When considering the listing of a species, section 4(b)(1)(A) of the ESA requires consideration of efforts by any state, foreign nation, or political subdivision of a state or foreign nation to protect the species. Such efforts would include measures by Native American tribes and organizations, local governments, and private organizations. Also, Federal, tribal, state, and foreign recovery actions (16 U.S.C. 1533(f)), and Federal consultation requirements (16 U.S.C. 1536) constitute conservation measures. On March 28, 2003, NMFS and the U.S. Fish and Wildlife Service(USFWS) published the final Policy for Evaluating Conservation Efforts (PECE)(68 FR 15100). The PECE provides guidance on evaluating current protective efforts identified in conservation agreements, conservation plans, management plans, or similar documents (developed by Federal agencies, state and local governments, tribal governments, businesses, organizations, and individuals) that have not yet been implemented, or that have been implemented but have not yet demonstrated effectiveness. The PECE establishes two basic criteria for evaluating current conservation efforts: (1) the certainty that the conservation efforts will be implemented, and (2) the certainty that the efforts will be effective. The PECE provides specific factors under these two basic criteria that direct the analysis of existing conservation efforts.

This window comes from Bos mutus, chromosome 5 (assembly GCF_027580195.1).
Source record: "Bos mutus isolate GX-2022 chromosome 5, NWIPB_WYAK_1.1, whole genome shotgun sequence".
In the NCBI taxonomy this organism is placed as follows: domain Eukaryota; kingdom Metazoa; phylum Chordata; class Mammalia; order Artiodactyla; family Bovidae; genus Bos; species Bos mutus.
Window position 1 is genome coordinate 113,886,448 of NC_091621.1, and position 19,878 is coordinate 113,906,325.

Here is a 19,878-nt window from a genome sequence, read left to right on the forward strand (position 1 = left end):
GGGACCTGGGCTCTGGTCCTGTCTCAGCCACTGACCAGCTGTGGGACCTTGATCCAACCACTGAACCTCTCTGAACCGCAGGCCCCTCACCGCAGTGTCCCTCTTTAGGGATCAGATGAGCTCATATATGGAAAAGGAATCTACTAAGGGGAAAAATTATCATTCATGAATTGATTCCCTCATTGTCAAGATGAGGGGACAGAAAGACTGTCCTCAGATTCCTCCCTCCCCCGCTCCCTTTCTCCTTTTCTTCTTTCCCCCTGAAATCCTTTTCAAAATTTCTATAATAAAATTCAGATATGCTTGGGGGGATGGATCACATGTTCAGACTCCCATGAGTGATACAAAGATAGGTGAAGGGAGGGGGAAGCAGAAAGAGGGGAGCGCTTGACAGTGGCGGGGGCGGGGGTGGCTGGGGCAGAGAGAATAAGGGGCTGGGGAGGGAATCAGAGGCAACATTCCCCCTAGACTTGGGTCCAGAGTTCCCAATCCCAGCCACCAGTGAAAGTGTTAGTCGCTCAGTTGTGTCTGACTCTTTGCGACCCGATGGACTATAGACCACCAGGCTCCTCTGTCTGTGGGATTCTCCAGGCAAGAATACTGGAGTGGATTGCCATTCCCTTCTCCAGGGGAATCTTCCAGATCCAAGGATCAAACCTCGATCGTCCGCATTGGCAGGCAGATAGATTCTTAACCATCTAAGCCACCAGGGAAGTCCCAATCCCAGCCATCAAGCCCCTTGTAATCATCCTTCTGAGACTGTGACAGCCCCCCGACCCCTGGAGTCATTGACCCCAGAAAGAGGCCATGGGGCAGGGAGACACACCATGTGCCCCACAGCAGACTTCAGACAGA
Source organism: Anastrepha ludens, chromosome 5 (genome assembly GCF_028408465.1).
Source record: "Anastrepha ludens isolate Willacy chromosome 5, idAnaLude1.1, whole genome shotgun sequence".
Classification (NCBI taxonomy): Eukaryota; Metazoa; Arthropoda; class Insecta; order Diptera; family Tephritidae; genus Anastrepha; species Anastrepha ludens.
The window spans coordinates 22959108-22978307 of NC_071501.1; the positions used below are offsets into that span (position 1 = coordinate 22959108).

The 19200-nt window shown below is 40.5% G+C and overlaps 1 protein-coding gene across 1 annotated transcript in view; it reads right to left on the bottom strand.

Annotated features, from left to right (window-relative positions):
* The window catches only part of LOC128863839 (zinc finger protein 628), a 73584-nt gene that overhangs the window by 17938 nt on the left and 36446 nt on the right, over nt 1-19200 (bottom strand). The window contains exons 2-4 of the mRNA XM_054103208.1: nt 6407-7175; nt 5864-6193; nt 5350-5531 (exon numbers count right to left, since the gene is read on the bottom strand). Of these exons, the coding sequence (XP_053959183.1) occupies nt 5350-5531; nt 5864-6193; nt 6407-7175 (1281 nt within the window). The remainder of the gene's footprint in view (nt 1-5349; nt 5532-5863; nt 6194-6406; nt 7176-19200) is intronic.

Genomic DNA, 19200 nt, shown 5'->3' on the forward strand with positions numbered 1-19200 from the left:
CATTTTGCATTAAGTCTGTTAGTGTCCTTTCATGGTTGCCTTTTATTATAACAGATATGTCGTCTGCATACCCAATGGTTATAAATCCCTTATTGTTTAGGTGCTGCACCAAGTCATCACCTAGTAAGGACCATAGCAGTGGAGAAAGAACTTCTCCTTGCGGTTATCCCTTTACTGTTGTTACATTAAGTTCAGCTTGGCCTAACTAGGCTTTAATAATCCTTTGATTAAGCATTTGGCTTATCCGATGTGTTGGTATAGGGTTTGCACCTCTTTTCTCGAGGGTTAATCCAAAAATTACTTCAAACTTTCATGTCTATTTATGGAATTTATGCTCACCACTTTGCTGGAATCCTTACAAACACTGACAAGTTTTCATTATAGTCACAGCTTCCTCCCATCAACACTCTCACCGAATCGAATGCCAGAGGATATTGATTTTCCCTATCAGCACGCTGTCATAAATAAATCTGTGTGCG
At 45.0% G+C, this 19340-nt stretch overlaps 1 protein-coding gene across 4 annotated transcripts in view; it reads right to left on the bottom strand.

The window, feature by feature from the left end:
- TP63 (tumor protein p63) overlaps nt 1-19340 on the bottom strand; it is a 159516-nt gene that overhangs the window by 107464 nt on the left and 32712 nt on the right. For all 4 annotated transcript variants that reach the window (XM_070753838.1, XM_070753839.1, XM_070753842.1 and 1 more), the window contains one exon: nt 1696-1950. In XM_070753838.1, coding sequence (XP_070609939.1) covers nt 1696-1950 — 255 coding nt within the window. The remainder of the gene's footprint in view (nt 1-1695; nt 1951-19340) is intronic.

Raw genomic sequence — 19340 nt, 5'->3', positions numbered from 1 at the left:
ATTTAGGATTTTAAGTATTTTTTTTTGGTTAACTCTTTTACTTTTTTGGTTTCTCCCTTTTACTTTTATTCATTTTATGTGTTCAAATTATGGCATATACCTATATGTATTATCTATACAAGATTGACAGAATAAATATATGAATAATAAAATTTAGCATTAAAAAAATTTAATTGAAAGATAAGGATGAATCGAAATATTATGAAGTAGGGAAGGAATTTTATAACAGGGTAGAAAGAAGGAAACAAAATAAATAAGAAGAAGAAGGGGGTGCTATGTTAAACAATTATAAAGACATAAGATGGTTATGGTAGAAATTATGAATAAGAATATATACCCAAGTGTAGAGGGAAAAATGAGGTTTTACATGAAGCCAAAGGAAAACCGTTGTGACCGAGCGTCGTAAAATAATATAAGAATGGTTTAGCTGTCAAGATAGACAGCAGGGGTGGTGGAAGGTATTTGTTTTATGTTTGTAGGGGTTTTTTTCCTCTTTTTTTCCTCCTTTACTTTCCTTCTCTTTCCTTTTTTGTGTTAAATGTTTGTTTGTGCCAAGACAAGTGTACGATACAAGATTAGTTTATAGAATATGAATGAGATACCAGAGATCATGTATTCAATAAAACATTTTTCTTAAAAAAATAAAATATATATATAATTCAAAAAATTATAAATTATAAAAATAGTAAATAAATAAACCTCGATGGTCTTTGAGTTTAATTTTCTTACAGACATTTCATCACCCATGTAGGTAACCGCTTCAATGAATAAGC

The PECE identifies a number of factors to consider when evaluating the certainty an effort will be implemented. These include whether: the necessary resources (e.g., funding and staffing) are available; the necessary agreements have been formalized such that the required authority and regulatory mechanisms are in place; there is a schedule for completion and evaluation of the stated objectives; and (for voluntary efforts) the necessary incentives are in place to ensure adequate participation. The evaluation of the certainty of an effort's effectiveness is made on the basis of whether the effort or plan: (1) establishes specific conservation objectives; (2) identifies the necessary steps to reduce threats or factors for decline; (3) includes quantifiable performance measures for the monitoring of compliance and effectiveness; (4) incorporates the principles of adaptive management; and (5) is likely to improve the species' viability at the time of the listing determination.